We spoke to 175 apprenticeship stakeholders from across Canada. We engaged tradespeople, educators, employers, and other stakeholders in the automotive, construction, manufacturing, and food service sectors.
What we found is a generational divide. The Canadian trades workforce is aging at a faster pace relative to the workforce with a university degree. According to the Canadian Apprenticeship Forum, the retirement of older tradespeople and the declining labour force participation rate is expected to contribute to labour shortages in multiple sectors. Meanwhile, the number of new apprenticeship registrations has declined in recent years. Responding to these trends, several efforts are under way to recruit young people to the trades.
Young people entering the trades, however, are encountering classrooms and workplaces undergoing social and technological disruption. These changes are being exacerbated by outdated training and assessment models and by persistent structural barriers to digital upskilling.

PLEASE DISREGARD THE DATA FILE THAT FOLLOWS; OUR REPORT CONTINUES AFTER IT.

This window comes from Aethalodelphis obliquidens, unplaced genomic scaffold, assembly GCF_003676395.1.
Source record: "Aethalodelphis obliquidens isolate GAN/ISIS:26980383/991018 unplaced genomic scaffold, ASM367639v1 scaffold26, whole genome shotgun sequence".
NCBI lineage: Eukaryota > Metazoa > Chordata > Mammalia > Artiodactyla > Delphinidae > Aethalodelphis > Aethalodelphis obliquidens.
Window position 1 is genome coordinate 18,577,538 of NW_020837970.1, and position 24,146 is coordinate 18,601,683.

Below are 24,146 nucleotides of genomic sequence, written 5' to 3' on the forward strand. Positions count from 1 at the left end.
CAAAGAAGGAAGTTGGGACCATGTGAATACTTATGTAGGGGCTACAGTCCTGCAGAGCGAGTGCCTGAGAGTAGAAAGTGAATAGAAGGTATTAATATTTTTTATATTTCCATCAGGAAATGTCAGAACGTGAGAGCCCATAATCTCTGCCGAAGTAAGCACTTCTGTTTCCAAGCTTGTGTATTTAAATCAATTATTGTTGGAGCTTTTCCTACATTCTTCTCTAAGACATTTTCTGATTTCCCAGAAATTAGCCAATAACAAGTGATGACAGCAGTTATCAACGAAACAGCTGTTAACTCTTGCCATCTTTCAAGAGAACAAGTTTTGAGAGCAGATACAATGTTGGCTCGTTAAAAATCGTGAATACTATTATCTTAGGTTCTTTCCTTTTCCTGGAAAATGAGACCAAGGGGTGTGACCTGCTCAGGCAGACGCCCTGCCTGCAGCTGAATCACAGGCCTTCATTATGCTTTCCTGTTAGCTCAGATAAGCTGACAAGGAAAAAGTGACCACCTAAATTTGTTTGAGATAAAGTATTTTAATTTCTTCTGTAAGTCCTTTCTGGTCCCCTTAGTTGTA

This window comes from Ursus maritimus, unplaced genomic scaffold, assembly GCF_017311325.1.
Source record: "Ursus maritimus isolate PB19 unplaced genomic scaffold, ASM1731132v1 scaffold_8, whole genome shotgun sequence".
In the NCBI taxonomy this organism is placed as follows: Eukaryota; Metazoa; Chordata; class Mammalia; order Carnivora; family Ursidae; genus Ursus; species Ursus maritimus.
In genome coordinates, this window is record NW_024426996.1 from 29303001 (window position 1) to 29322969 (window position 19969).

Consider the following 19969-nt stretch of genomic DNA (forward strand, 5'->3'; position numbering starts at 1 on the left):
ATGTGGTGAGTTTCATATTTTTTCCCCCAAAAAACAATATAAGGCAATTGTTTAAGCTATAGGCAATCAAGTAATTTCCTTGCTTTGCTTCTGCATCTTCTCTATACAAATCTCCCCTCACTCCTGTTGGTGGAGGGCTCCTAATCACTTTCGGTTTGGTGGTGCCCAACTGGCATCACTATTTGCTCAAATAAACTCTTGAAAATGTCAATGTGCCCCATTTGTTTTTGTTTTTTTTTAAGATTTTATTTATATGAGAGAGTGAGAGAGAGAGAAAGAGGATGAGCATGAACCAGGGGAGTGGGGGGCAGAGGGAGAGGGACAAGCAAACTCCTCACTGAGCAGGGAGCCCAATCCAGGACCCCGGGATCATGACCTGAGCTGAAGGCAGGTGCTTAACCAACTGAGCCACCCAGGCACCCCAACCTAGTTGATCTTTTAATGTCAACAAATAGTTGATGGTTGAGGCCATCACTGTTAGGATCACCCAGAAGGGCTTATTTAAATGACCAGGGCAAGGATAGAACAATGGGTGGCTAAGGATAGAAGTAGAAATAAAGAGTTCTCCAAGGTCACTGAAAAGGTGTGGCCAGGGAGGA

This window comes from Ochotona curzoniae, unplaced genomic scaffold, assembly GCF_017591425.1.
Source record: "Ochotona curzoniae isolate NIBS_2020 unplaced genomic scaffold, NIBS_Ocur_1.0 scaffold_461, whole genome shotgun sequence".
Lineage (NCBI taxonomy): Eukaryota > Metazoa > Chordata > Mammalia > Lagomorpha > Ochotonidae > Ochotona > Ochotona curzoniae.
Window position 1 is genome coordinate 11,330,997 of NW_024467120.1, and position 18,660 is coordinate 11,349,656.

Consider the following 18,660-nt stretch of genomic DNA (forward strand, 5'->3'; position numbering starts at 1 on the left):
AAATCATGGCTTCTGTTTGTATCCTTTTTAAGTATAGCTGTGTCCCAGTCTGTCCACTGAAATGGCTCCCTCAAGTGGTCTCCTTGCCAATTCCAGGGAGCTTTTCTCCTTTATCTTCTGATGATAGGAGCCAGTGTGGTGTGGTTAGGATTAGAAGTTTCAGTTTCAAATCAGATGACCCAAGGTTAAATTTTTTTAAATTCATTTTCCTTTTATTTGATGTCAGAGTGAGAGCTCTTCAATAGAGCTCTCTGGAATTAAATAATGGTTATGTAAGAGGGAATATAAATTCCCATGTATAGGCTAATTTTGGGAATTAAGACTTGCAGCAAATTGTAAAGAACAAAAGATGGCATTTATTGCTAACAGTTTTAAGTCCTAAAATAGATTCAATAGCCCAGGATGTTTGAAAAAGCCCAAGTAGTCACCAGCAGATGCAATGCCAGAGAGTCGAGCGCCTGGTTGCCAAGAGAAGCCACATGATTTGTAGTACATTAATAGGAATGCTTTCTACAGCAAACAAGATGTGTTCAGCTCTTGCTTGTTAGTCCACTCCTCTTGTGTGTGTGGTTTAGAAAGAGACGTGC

Young newcomers to the trades are encountering challenges neither they nor their mentors have experienced before. As both apprentices and journeypersons adapt to these changes, they will need a range of digital and lifelong learning skills. Beyond technical skills, tradespeople will need a more extensive set of digital competencies, including creativity, collaboration, and information management, in order to adapt to the future of the trades and apprenticeships in Canada.
Chosen excerpts by Job Market Monitor. Read the whole story @ Bridging Generational Divides: Advancing Digital Skills in Canada’s Apprenticeships and Skilled Trades Ecosystem | Future Skills Centre • Centre des Compétences futures